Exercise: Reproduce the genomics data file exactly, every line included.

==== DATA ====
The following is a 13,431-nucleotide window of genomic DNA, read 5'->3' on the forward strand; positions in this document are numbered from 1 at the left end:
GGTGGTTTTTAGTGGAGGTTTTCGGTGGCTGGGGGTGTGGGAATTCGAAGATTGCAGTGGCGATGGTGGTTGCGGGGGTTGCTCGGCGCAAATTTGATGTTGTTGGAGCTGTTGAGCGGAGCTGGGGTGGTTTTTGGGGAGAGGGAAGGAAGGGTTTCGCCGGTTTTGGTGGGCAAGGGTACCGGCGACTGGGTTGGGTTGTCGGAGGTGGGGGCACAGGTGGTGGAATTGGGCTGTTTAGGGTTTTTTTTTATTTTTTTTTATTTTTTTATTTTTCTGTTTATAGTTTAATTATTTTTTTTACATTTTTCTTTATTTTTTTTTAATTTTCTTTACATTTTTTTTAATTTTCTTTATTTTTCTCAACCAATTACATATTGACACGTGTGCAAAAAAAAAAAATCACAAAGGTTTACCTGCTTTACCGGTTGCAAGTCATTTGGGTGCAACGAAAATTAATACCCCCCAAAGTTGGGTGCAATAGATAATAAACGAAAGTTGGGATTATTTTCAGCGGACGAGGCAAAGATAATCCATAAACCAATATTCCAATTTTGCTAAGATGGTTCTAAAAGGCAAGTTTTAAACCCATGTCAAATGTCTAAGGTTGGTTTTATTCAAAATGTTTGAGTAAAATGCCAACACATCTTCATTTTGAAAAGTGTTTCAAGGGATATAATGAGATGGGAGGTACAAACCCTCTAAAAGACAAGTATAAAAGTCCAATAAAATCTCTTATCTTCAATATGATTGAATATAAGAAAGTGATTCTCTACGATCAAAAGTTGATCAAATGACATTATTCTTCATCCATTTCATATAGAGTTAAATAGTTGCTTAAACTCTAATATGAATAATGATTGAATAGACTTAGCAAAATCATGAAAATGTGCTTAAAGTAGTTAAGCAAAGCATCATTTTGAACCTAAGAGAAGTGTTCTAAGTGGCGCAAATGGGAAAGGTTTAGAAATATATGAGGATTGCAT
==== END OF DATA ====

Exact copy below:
The following is a 13,431-nucleotide window of genomic DNA, read 5'->3' on the forward strand; positions in this document are numbered from 1 at the left end:
GGTGGTTTTTAGTGGAGGTTTTCGGTGGCTGGGGGTGTGGGAATTCGAAGATTGCAGTGGCGATGGTGGTTGCGGGGGTTGCTCGGCGCAAATTTGATGTTGTTGGAGCTGTTGAGCGGAGCTGGGGTGGTTTTTGGGGAGAGGGAAGGAAGGGTTTCGCCGGTTTTGGTGGGCAAGGGTACCGGCGACTGGGTTGGGTTGTCGGAGGTGGGGGCACAGGTGGTGGAATTGGGCTGTTTAGGGTTTTTTTTTATTTTTTTTTATTTTTTTATTTTTCTGTTTATAGTTTAATTATTTTTTTTACATTTTTCTTTATTTTTTTTTAATTTTCTTTACATTTTTTTTAATTTTCTTTATTTTTCTCAACCAATTACATATTGACACGTGTGCAAAAAAAAAAAATCACAAAGGTTTACCTGCTTTACCGGTTGCAAGTCATTTGGGTGCAACGAAAATTAATACCCCCCAAAGTTGGGTGCAATAGATAATAAACGAAAGTTGGGATTATTTTCAGCGGACGAGGCAAAGATAATCCATAAACCAATATTCCAATTTTGCTAAGATGGTTCTAAAAGGCAAGTTTTAAACCCATGTCAAATGTCTAAGGTTGGTTTTATTCAAAATGTTTGAGTAAAATGCCAACACATCTTCATTTTGAAAAGTGTTTCAAGGGATATAATGAGATGGGAGGTACAAACCCTCTAAAAGACAAGTATAAAAGTCCAATAAAATCTCTTATCTTCAATATGATTGAATATAAGAAAGTGATTCTCTACGATCAAAAGTTGATCAAATGACATTATTCTTCATCCATTTCATATAGAGTTAAATAGTTGCTTAAACTCTAATATGAATAATGATTGAATAGACTTAGCAAAATCATGAAAATGTGCTTAAAGTAGTTAAGCAAAGCATCATTTTGAACCTAAGAGAAGTGTTCTAAGTGGCGCAAATGGGAAAGGTTTAGAAATATATGAGGATTGCAT